Berkeley ranked the highest of 300 cities throughout the country as the most expensive college town, according to the National Association of Realtors.
The association’s official website, Realtor.com, published the rankings Tuesday and ranked more than 300 college towns by median home price, listing the top 10 most expensive and least expensive areas throughout the nation.
In determining which cities were the most expensive college towns, the association used two criteria: first, that the area had more than 5,000 student residents and second, that these students composed more than 20 percent of the town’s population.
From that information, the association found that the median home price in Berkeley was $849,000, ranking the city as No. 1, followed by Santa Cruz, California, and Boulder, Colorado. The least expensive college city was Muncie, Indiana, with a median home price of $77,900, followed by Charleston, Illinois, and Macomb, Illinois.
But the listings are no surprise to UC Berkeley’s students or the city of Berkeley, which have had ongoing conversations about alleviating the city’s high cost of living.
According to Igor Tregub, vice-chair of the city’s Housing Advisory Commission, members of the workforce in the private sector are increasingly unable to find housing in San Francisco because there isn’t sufficient supply. Instead, these workers tend to reside in surrounding Bay Area neighborhoods.
“Berkeley has benefited from positive changes made in San Francisco but has also suffered from afflictions of the displacement that is endemic to the Bay Area,” Tregub said.
John Ellis, a UC Berkeley city and regional planning lecturer, agreed that houses are not being built fast enough to accommodate workers seeking housing in the Bay Area.
Ellis added that current policies complicate the process of building homes in Berkeley.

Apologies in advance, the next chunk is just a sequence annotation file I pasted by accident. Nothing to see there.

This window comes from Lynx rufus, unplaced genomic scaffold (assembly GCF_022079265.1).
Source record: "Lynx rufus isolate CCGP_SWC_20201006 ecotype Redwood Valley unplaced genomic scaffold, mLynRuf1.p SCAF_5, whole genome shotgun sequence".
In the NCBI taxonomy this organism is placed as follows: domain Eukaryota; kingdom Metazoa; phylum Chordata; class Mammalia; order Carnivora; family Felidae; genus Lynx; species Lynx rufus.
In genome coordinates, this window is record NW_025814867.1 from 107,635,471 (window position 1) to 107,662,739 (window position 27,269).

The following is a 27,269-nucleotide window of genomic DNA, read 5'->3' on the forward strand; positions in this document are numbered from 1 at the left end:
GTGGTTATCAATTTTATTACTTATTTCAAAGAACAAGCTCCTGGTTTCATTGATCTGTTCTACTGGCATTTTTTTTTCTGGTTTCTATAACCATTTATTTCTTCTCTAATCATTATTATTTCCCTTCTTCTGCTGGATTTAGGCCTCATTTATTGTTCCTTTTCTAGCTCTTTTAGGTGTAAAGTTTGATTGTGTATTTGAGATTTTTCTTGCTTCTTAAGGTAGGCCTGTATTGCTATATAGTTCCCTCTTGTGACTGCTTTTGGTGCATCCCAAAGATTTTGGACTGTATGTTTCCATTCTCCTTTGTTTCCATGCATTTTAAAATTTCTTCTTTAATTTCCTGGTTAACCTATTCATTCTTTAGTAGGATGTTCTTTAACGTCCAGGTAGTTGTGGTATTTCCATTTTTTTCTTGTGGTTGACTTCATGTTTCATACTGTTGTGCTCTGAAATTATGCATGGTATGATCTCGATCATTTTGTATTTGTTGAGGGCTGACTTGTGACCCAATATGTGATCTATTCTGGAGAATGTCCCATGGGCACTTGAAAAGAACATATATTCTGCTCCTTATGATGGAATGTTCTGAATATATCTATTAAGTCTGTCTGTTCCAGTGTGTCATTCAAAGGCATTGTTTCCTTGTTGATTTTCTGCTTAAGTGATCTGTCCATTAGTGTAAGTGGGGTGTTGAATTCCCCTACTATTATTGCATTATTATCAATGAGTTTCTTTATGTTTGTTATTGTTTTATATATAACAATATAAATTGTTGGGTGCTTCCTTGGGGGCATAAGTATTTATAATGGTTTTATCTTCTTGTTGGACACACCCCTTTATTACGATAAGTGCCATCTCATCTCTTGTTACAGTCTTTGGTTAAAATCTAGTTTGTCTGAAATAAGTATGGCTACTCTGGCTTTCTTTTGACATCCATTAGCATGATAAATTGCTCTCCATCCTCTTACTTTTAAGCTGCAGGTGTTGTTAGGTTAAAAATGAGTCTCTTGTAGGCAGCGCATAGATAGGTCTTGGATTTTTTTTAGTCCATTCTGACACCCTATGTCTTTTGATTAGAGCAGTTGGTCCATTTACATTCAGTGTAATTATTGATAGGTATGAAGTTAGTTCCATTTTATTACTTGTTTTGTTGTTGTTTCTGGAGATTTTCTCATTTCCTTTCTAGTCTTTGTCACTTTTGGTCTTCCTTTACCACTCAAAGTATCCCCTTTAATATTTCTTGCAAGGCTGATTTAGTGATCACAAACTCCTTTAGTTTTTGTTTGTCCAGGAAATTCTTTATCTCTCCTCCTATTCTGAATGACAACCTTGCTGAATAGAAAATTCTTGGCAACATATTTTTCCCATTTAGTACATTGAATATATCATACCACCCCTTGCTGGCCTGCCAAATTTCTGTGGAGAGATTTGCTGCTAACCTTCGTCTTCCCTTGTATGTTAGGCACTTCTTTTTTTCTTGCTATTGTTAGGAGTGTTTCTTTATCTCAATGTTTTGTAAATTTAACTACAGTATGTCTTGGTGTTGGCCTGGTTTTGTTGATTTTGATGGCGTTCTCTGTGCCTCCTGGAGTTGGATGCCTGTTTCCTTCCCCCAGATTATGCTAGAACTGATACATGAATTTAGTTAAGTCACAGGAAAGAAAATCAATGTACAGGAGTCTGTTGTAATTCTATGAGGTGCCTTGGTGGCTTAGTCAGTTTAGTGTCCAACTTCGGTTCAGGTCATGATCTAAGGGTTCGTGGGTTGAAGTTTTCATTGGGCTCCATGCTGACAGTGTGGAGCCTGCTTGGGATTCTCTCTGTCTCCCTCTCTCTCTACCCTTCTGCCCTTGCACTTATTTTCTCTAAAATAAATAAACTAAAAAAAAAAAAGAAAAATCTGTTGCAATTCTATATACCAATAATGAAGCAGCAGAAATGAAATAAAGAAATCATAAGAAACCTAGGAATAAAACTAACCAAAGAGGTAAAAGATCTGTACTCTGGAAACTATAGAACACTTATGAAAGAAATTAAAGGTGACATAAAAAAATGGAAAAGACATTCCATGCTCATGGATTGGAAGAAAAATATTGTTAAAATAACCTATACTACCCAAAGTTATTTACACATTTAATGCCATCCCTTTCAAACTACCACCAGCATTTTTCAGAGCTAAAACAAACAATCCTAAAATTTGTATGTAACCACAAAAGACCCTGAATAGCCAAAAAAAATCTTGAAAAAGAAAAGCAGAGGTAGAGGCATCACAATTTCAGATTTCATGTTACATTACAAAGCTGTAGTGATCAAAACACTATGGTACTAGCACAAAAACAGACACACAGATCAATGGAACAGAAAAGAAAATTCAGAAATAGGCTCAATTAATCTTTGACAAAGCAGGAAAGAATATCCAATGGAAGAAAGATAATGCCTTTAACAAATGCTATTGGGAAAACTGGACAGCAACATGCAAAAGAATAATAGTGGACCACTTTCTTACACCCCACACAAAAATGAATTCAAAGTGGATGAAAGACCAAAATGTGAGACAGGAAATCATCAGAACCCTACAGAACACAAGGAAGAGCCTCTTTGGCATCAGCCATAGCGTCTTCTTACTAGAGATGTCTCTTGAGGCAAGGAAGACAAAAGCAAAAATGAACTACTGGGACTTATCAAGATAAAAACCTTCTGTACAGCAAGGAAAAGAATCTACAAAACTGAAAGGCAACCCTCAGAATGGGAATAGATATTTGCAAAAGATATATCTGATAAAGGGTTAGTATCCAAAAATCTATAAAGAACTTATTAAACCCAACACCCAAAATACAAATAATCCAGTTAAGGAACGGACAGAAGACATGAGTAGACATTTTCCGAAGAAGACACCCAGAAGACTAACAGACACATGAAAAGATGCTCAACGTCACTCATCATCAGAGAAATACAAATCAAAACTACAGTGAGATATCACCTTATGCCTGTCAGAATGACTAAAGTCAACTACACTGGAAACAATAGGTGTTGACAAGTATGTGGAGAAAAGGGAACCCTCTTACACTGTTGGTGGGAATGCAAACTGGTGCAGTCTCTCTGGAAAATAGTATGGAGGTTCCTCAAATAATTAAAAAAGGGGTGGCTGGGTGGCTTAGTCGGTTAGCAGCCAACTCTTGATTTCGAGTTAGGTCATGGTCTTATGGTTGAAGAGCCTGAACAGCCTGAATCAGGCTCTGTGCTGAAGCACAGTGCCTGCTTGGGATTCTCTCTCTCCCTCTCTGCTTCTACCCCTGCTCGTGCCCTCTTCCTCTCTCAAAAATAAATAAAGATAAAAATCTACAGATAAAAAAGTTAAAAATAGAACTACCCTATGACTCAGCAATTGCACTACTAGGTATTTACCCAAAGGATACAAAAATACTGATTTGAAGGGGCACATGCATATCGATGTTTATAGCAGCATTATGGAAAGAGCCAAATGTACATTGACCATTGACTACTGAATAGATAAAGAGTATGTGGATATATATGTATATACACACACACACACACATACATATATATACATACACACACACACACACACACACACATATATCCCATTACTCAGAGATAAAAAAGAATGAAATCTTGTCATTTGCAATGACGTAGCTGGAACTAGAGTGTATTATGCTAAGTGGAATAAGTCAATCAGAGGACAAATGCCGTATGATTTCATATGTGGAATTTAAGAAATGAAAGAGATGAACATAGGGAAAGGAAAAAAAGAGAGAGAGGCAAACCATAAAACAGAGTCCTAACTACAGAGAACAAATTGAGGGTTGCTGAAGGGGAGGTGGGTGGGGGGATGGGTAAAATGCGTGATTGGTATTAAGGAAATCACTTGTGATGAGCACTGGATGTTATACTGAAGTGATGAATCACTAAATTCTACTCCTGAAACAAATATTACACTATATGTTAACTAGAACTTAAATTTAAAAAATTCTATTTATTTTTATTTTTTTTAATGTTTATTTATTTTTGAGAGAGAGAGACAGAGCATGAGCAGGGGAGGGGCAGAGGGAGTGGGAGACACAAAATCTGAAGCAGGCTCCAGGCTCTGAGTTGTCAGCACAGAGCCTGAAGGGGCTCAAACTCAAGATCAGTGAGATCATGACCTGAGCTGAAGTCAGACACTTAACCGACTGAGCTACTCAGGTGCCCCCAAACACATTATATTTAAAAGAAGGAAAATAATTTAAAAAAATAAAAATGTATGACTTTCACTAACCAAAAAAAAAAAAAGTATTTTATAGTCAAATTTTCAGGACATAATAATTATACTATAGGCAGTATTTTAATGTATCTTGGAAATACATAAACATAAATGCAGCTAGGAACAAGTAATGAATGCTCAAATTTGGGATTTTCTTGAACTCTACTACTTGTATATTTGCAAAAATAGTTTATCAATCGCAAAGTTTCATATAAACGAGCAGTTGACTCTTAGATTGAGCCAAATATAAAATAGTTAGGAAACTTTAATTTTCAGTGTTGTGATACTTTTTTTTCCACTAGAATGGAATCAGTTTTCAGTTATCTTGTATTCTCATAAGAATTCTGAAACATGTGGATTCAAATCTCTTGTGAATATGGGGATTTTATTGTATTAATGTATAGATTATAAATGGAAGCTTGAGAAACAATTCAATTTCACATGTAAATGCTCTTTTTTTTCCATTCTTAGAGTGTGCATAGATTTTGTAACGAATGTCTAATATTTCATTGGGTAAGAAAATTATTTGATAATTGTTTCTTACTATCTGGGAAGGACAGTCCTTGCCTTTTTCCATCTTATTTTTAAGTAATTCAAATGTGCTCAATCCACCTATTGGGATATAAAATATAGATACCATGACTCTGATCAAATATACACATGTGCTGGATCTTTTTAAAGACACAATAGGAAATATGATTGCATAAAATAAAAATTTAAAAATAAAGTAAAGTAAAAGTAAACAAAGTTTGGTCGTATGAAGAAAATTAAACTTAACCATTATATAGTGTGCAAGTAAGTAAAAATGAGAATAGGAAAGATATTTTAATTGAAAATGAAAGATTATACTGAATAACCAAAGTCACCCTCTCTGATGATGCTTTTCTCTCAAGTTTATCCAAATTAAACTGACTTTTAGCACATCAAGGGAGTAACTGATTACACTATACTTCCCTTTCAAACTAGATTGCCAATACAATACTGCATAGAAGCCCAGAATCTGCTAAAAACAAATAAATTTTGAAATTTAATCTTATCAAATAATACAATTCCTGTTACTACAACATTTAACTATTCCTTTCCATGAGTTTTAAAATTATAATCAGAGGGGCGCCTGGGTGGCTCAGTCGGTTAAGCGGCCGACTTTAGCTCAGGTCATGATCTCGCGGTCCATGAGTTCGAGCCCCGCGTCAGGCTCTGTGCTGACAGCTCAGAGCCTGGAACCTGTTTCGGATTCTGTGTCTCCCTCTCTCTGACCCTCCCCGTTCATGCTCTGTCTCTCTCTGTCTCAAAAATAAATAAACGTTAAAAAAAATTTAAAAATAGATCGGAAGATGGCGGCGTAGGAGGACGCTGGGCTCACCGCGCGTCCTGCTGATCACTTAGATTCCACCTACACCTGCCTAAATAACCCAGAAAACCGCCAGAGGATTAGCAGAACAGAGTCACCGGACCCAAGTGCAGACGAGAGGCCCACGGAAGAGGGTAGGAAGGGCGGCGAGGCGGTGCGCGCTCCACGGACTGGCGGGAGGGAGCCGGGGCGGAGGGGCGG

For instance, California’s Proposition 13, a tax reform act capping property tax increases at 2 percent a year, deters the city from building residential homes because developers benefit more from expanding commercial developments.
The Housing Advisory Commission is reviewing solutions for surging housing prices, including a mitigation fee, which fee developers can pay in lieu of making a certain number of units as low-income housing and is assessed per unit of rental housing. Originally, the fee was set at $28,000 but has since been temporarily discounted to $20,000 by City Council.
Another solution, proposed by Ellis, is the construction of micro-units, or properties that measure about 220 square feet in total. Ellis said micro-units are a compact and affordable living option.
Mijoo Kim, a UC Berkeley sophomore, said developing affordable housing is important, especially for students who already struggle with paying tuition.
“I used to live in SoCal, and I remember that a one-bed apartment was less than $2,000 and homes were easily found,” Kim said. “Here, you’re very lucky to even find a house.”